Facebook and Google are set to stand trial in a Delhi court tomorrow for failing to censor offensive religious material on their social networks. If convicted, executives from both companies could face jail time, along with hefty fines, highlighting the risks taken while attempting to expand social networking presence in India.
Facebook presently has 46 million active users in India, up 132% from last year, and with China on lockdown, the company sees potential in India's 1.2 billion people. Ten percent of India's population is online, and this number is expected to reach 300 million by 2014, hence the risk-taking. Last year, a Dehli district court gave 21 social networking sites 36 hours to remove religiously offensive content from their servers, and the latest legal issue in Delhi further highlights the sort of micro-censorship occurring in India. Sandeep Aggarwal, a former Silicon Valley research analyst, states that "internet companies have to follow the local laws of the land. But India can't afford to send a message that unreasonable censorship of the Internet has started."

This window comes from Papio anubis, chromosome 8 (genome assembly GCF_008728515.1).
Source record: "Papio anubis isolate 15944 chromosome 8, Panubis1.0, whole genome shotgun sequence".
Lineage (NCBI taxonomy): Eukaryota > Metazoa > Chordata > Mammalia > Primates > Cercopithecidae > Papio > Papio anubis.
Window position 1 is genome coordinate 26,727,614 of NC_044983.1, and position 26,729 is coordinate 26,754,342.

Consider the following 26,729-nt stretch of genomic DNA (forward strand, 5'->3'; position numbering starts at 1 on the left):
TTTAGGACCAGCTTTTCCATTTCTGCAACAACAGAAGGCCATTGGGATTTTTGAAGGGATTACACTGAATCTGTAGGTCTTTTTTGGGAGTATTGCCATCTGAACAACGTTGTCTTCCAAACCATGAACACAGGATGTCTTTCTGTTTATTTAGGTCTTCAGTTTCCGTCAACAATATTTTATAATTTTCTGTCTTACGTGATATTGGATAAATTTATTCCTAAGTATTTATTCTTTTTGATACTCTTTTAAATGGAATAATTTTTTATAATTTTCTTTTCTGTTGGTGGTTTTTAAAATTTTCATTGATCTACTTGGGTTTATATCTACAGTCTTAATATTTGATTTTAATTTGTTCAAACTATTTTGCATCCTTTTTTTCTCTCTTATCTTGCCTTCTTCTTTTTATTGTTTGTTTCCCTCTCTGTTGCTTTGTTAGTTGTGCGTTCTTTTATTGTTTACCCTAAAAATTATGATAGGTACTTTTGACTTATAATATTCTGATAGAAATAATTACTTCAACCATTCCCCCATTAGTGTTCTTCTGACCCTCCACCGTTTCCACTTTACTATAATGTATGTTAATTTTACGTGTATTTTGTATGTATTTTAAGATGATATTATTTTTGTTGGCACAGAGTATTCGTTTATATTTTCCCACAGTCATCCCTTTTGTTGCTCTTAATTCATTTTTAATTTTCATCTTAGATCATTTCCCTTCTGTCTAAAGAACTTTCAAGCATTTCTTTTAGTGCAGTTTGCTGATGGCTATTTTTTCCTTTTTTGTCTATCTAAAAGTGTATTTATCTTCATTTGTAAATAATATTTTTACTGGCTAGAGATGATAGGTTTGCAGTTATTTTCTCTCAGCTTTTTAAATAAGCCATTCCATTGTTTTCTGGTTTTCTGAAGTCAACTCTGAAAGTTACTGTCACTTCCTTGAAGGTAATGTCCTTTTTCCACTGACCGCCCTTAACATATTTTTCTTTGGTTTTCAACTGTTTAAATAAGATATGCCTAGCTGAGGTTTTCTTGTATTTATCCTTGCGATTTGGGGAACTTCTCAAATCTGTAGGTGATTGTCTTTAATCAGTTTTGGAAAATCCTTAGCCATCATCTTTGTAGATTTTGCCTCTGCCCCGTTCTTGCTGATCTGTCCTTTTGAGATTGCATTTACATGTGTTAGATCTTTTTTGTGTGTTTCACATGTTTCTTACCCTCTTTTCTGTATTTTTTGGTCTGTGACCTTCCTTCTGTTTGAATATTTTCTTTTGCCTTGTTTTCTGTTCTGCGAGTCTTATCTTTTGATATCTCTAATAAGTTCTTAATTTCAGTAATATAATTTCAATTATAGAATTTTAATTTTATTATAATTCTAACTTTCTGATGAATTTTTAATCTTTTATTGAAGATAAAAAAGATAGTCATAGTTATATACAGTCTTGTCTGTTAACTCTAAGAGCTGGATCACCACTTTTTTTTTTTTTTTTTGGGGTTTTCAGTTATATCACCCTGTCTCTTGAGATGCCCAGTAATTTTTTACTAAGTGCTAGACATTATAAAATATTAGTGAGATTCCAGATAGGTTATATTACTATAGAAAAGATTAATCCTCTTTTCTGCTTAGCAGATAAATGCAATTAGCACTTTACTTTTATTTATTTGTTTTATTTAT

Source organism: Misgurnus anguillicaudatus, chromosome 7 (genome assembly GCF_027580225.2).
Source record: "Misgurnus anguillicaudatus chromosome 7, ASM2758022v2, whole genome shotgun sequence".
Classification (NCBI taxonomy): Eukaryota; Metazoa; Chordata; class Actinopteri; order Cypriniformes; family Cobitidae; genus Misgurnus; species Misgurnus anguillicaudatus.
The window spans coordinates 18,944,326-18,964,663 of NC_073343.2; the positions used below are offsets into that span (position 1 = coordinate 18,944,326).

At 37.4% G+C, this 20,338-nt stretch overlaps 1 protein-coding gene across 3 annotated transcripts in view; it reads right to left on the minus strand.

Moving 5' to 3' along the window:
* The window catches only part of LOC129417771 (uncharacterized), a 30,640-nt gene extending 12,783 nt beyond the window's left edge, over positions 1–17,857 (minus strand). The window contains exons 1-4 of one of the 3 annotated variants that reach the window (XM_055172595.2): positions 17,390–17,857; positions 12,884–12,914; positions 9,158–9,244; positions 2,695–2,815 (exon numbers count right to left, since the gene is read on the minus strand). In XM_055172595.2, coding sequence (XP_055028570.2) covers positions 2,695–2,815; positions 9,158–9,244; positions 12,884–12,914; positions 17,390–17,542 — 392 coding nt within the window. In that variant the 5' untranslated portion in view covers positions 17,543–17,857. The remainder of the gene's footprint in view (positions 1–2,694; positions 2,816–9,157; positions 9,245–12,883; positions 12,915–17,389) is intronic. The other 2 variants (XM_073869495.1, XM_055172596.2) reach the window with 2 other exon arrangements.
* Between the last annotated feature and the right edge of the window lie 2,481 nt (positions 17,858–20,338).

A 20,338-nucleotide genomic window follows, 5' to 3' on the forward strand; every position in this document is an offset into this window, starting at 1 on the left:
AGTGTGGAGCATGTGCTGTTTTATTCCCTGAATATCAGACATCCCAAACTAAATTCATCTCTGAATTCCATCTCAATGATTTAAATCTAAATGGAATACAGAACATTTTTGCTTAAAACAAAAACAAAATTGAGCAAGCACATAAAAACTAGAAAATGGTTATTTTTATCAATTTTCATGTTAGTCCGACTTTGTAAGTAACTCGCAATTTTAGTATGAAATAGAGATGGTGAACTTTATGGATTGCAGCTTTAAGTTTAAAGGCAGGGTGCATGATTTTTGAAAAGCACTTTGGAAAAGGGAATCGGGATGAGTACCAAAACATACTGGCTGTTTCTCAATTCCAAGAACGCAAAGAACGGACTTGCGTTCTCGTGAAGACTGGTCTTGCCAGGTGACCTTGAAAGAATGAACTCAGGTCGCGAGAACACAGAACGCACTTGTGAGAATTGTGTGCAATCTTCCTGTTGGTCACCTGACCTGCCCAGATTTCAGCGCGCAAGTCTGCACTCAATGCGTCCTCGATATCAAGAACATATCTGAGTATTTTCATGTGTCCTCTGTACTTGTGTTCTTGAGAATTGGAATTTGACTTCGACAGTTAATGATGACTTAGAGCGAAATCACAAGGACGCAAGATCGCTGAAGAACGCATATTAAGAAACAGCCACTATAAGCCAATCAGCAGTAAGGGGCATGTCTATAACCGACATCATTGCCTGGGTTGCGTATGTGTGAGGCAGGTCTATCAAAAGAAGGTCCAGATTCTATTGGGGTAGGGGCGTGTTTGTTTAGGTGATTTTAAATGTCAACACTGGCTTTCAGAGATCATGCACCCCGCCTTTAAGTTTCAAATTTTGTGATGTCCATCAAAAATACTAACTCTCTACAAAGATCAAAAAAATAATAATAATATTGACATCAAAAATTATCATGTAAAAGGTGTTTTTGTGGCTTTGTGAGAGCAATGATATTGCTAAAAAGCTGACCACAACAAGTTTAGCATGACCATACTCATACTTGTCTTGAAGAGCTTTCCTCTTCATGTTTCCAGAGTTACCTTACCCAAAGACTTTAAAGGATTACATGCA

Aggarwal predicts that internet industry in India could generate 1.5 million jobs and $45 billion over the next few years, but not if companies are bogged down with court dates. The hearing tomorrow at New Delhi's Patiala House, will be mostly procedural, and executives from Google and Facebook aren't required to attend. I wonder exactly how the "jail time" mentioned would play out, if there is a conviction.
Interestingly, there were recently protests in the Assam Districts of India, after Facebook took down all sites featuring the word "chutia," which translates to "c***" in English.